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The Observer was cruising state Highway 62 east from Rogers en route to Eureka Springs last week, feeling a little guilty that it was a workday and instead of chugging at our computer we were driving in the Ozarks. Especially enjoying being out of Rogers and Bentonville, where the traffic is bumper-to-bumper and the Ozark plateau is being denuded, reshaped and covered up in shops and housing developments like the Tuscany enclave, which sports fake Italian ruins at its entrance.

The farther east one gets, the easier the living becomes, changing from zipped up and paved to loose-fitting and green. We shook off the last of our tension when we saw the giant rabbit. (Here, a work opportunity!)

Mike Cowen and Vickie Hall live along Highway 62, in a white house behind a picket fence and in front of lots of woods. Cowen was seated on a small stool painting pink spots on the bunny’s feet and nose. His wife was weeding the flower beds. Hall said the bunny, originally a Mardi Gras float that spent the last 25 years of its life at a restaurant in nearby Avoca, would be the centerpiece of a fantasy garden. Cowen said a space ship and a dinosaur would someday appear in the woods behind the garden. The retired Californians arrived in Eureka Springs seven months ago and decided to stay. Why? “Never been here before,” Cowen said. We didn’t say so, but if one were to guess where people who like giant rabbits might settle in Arkansas, Eureka would instantly come to mind.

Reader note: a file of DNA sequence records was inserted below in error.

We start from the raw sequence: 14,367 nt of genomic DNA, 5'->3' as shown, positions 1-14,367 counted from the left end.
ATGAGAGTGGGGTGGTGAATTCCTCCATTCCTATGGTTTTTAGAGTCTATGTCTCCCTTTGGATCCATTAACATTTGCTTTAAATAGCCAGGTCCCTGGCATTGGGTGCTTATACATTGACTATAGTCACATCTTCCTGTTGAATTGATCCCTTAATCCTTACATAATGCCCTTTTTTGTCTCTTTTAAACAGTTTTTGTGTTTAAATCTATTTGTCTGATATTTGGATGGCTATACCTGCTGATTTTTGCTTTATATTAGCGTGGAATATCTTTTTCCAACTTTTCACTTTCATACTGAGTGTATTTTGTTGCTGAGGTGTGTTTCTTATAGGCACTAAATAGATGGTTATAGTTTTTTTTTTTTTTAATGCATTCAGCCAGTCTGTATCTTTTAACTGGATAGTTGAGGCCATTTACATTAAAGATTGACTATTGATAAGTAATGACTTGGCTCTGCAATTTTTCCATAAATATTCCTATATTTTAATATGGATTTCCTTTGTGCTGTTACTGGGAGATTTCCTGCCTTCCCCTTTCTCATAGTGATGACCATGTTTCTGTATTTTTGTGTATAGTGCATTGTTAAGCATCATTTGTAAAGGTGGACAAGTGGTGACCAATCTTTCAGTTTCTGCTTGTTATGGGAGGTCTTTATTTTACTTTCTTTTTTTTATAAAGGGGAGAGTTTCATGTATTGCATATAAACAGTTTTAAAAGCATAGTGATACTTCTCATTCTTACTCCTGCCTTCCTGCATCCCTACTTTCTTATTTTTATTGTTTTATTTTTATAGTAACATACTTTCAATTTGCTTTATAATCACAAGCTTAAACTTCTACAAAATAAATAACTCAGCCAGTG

Just a piece down the road, we ran into another large animal display (the source, perhaps, of Cowen’s future statuary), featuring dinosaurs and cavemen. It reflected yet another part of the mindset of some Eurekans, that the earth is only 7,000 years old. With such a young earth, it’s no wonder its people unabashedly enjoy their childlike endeavors.

Anxious local collectors started turning up at the Armistead Road home of Mr. and Mrs. Sterling Tucker a little after 4 p.m. Monday a week ago for a preview party at their living estate sale. While the pre-sale hours had the feel of a garden party (with lawn furniture for sale in the yard and a bar by the garage), once the doors opened at 6 p.m. the scene turned feverish. On every wall and on every table and in places down low and up high, there was something desirable for sale, and everyone, it seemed, wanted to get everywhere at once.

Within the clamor there was an order of sorts. Those who wanted art or sterling or furniture stayed on the ground floor, while big-eyed women crammed into a room on the second floor filled with dresses from Paris that a Dudley employee would model every so often. The Observer, meanwhile, took refuge in the attic, with hundreds of antique toys and pop-culture ephemera.

All around, dozens of workers buzzed, ready to collect large items and take them to buyers’ “piles” in the front yard. One chatty worker, who helped The Observer and his companion to their car with, among other things, a Solid State portable record player and a ’60s “How and Why” book on atomic energy, mentioned that over the course of much of the past eight weeks he’d spent helping prepare the house for the sale, he’d searched in vain for a rare postage stamp worth several hundred thousand dollars. Mrs. Tucker, he said, remembered only that the stamp was in a book with the word “paradise” in the title.

Of course, we immediately, furiously rifled through our book on atomic energy, but, alas, paradise was not hiding amongst the neutrons and evil Commie scientists. Maybe someone else was luckier?

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